Jun 07 2012 10:35am EDT

Who’s Hiring? Entrepreneurs, That’s Who


Entrepreneurs were hiring briskly in 2011, and plan to do the same this year, according to a new Ernst & Young global survey.

Leave the job creation to entrepreneurs, but don’t hit them with regulations and policies.

That’s the word from entrepreneurs around the world to their respective governments, according to a survey of 400 released Wednesday evening by Ernst & Young, which showed that while other businesses appear to be struggling to create jobs, entrepreneur-led companies expanded their workforce by 16 percent in 2011. What’s more, upwards of two-thirds of those surveyed expect to recruit in 2012.

When the entrepreneurs were asked which factors in their domestic market could potentially impact their bullish 2012 hiring plans, government policies led the list with 23 percent most concerned about that issue, followed by a negative regulatory climate, which was cited by 16 percent.

“Governments worldwide, led by the G20, should really appreciate entrepreneurs for what they are—an engine for growth,” said Maria Pinelli, global vice-chair for strategic growth markets at Ernst & Young.

Nearly all of those entrepreneurs surveyed had increased their headcount last year, often by a substantial amount, the survey noted. On average, the entrepreneurs surveyed from the Americas grew their ranks in 2011 by 18 percent. (A survey of U.S. entrepreneurs from the Kauffman Foundation, by contrast, found that brand-new startups in 2011 by and large didn’t hire.)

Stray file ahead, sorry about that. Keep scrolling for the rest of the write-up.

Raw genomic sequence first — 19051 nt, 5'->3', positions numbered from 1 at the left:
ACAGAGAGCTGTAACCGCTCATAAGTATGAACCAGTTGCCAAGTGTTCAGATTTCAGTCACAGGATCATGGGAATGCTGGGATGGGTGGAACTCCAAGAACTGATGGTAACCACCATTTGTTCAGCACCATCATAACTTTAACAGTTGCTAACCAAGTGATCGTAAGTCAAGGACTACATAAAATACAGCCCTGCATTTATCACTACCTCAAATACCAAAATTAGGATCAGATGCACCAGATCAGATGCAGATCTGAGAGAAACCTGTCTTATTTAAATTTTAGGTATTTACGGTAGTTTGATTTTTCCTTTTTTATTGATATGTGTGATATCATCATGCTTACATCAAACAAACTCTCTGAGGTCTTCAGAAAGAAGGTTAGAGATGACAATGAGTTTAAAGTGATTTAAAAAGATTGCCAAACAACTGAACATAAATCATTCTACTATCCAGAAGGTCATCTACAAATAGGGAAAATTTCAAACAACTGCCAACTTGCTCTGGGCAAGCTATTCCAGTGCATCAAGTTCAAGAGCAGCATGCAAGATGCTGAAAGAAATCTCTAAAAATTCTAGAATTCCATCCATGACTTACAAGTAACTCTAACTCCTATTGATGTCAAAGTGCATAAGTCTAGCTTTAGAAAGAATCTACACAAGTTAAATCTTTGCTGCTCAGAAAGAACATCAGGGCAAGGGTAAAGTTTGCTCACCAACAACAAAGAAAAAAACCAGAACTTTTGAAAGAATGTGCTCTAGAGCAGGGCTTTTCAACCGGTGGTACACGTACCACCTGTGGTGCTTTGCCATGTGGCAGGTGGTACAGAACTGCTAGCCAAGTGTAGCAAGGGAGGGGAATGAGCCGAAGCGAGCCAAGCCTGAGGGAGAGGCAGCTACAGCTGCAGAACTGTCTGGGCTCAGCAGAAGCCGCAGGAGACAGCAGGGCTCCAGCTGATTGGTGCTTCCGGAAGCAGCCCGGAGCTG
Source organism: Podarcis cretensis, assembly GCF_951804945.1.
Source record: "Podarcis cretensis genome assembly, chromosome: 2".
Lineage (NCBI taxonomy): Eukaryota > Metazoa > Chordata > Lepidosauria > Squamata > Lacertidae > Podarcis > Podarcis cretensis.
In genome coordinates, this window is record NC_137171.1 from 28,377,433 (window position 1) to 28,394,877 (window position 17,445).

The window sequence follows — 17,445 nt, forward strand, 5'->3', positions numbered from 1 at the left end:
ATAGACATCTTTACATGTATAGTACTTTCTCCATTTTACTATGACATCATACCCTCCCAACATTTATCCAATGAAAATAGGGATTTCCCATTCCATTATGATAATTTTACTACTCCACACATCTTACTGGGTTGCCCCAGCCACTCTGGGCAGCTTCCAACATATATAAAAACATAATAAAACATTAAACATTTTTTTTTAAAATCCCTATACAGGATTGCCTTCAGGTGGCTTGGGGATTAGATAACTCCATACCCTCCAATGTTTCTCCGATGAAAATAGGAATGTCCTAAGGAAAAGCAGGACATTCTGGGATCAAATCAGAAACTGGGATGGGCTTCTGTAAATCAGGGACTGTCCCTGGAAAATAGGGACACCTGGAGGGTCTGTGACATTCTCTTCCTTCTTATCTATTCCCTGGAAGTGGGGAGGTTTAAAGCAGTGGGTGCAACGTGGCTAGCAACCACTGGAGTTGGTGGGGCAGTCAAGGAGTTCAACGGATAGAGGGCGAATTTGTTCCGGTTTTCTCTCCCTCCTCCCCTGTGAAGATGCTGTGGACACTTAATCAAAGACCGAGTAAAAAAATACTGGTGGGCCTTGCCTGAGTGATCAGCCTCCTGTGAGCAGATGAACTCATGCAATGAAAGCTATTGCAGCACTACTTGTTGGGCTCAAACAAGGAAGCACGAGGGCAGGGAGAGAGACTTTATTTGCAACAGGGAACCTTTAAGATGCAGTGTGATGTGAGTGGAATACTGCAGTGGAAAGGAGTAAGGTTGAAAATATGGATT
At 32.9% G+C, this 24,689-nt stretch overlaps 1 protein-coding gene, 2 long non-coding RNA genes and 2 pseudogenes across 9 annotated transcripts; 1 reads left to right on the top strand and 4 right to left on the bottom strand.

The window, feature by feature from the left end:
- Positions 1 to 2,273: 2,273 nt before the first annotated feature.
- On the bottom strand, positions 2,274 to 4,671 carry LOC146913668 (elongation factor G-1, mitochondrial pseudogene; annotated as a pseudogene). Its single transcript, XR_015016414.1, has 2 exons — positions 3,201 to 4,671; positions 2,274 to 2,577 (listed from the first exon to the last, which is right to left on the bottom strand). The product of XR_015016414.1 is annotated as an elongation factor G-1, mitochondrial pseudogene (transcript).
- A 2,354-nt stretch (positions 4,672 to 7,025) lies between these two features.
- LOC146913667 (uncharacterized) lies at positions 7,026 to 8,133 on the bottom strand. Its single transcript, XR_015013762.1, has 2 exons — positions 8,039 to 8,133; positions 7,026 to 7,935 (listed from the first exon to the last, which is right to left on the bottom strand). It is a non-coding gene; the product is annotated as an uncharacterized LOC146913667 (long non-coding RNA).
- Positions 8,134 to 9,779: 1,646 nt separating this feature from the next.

In the Asia-Pacific region and Europe the increases were 16 percent and 12 percent, respectively, the Ernst & Young survey said.

Most of those surveyed, 81 percent, said they had created roles for “experienced personnel,” while 35 percent said to have recruited at ‘entry level with a degree’ and 29 percent recruited ‘entry level with no degree’. The trend toward hiring experienced staffers was most pronounced in the United States, where 92 percent of the respondents confirmed that they hired at an experienced level, followed by Australia at 81 percent, Canada at 80 percent, the United Kingdom at 78 percent and Ireland at 76 percent.

A sizable portion of entrepreneurs (44 percent) also planned to increase their workforce outside of their headquarters country, with the United States, China, the United Kingdom and India being the most popular destinations.

Most (74 percent) were going outside of their countries not to exploit cheaper labor costs but to take advantage of new markets.

Want tips on how to hire for your startup? Check out advice from Kimberly Stone, a member of the Young Entrepreneur Council, and founder of

Leave a Reply